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Startup aims to bring free ATMs to New York City

FreeATM launches on Tuesday with 25 ATMs in Brooklyn and Manhattan.

Eric Fondren and Clinton Townsend, founders of FreeATM at Pushkin Creperie Bakery Aaron Adler, Metro

FreeATM, a startup in Brooklyn, thinks it has solved a problem that irks all New Yorker — paying surcharges on taking cash out of ATMs.

“Regardless of whether you are rich or poor or where you live, no one likes to pay the ATM fee,” said Clinton Townsend, founder and CEO, of FreeATM.

Starting today, FreeATM will roll out 25 free ATMs at locations in Brooklyn and Manhattan, ranging from the Knitting Factory in Williamsburg to Café Olympia in Midtown Manhattan. Another 30 ATMS will be installed by the end of December.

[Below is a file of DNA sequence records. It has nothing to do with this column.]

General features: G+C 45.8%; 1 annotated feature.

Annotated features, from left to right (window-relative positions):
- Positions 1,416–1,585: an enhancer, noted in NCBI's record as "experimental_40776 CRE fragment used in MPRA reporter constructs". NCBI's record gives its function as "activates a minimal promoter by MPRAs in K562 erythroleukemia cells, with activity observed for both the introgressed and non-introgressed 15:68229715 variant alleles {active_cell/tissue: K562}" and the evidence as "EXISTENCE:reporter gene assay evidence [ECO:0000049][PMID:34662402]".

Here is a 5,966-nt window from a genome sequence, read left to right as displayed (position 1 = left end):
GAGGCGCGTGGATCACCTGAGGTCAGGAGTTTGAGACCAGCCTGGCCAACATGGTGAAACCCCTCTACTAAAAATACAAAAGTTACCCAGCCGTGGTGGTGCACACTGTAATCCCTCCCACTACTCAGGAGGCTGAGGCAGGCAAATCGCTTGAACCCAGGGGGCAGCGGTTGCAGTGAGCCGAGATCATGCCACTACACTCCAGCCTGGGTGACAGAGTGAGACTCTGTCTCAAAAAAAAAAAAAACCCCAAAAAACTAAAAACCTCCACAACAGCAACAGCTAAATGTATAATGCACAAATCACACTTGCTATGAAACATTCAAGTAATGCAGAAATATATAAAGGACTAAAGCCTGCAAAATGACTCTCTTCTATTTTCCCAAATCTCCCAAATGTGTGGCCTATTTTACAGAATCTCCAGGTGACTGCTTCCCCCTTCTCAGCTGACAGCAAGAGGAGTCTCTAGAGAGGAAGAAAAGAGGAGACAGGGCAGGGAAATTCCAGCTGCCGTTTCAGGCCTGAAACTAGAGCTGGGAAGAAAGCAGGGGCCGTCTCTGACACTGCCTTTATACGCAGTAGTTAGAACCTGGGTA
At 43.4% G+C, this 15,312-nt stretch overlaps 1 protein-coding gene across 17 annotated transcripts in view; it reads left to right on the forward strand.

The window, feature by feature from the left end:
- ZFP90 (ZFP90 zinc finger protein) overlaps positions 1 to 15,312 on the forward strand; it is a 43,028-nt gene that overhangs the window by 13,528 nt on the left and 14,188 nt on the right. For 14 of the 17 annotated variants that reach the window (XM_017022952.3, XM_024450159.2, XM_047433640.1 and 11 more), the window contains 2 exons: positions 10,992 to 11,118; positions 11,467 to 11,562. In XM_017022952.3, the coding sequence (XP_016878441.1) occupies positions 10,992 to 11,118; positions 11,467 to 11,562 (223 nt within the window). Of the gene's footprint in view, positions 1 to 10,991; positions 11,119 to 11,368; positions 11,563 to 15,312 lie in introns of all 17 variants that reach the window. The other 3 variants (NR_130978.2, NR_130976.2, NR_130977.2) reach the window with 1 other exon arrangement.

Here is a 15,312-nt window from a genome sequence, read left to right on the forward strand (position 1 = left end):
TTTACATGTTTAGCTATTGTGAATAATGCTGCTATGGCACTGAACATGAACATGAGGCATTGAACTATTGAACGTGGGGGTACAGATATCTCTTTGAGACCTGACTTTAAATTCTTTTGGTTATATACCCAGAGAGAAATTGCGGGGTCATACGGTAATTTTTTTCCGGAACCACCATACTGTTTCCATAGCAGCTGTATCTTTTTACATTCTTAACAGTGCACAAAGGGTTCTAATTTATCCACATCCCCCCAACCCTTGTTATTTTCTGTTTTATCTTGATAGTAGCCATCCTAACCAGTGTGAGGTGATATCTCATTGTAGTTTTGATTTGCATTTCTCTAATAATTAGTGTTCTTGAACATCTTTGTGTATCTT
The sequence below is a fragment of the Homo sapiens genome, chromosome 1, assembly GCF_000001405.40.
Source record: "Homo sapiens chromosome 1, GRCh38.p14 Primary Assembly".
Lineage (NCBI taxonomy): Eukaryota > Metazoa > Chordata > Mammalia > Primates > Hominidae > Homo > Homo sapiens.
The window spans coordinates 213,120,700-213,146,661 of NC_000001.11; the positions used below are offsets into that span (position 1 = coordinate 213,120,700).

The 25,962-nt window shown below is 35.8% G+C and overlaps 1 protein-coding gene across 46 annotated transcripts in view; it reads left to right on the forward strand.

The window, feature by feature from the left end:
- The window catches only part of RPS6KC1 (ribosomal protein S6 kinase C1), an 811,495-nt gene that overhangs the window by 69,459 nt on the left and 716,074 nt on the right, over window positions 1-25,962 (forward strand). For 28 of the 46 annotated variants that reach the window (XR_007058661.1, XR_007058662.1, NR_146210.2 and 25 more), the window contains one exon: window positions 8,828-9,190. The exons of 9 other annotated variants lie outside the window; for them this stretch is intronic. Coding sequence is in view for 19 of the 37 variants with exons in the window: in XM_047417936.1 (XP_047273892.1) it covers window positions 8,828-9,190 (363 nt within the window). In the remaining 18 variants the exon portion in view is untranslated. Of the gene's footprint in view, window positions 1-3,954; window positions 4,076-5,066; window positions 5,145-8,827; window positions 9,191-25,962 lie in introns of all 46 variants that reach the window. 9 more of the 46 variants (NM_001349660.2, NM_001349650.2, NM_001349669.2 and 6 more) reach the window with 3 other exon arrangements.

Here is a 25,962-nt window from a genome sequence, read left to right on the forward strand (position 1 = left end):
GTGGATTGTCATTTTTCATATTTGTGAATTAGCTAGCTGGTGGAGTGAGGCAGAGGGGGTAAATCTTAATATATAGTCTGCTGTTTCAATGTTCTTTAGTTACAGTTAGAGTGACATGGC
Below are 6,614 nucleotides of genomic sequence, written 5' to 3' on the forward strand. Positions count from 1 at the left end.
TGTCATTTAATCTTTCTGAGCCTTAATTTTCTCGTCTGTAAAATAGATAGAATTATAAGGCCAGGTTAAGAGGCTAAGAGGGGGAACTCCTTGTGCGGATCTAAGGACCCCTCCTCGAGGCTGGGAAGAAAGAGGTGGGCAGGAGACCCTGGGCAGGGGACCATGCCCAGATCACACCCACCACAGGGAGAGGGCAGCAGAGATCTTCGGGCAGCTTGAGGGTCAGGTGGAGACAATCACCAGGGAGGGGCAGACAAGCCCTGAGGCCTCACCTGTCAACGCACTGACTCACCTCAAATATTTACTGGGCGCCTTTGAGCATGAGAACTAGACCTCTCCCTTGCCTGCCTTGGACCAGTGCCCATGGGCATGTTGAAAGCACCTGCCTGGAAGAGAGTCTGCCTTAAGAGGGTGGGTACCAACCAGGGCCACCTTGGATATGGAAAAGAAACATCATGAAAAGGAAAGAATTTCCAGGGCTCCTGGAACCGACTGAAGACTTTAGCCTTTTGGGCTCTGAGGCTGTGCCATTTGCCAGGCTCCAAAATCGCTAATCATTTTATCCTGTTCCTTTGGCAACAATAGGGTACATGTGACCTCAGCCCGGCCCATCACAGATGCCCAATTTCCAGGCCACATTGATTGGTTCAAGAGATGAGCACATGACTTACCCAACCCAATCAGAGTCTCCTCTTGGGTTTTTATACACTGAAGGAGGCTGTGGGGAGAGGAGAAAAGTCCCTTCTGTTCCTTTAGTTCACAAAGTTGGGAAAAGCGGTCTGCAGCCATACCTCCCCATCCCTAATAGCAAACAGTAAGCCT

There is no surcharge to use the ATMs, instead the fee is replaced by ads that are displayed on top of the ATMs and the machine’s screen.

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Its been a long road to bring the company to life for Townsend, who first came up with the FreeATM concept in 2008 with co-founder Eric Fondren and launched the company in late 2011, right around the time that he left a reporting position at Reuters.

“There was a period when I didn’t have hot water in my apartment while I was getting this off the ground,” Townsend said. “It took a while, but we’ve created demand in an area that impacts everyone.”

FreeATM will display branded Metro content on their ATMs.

 
 
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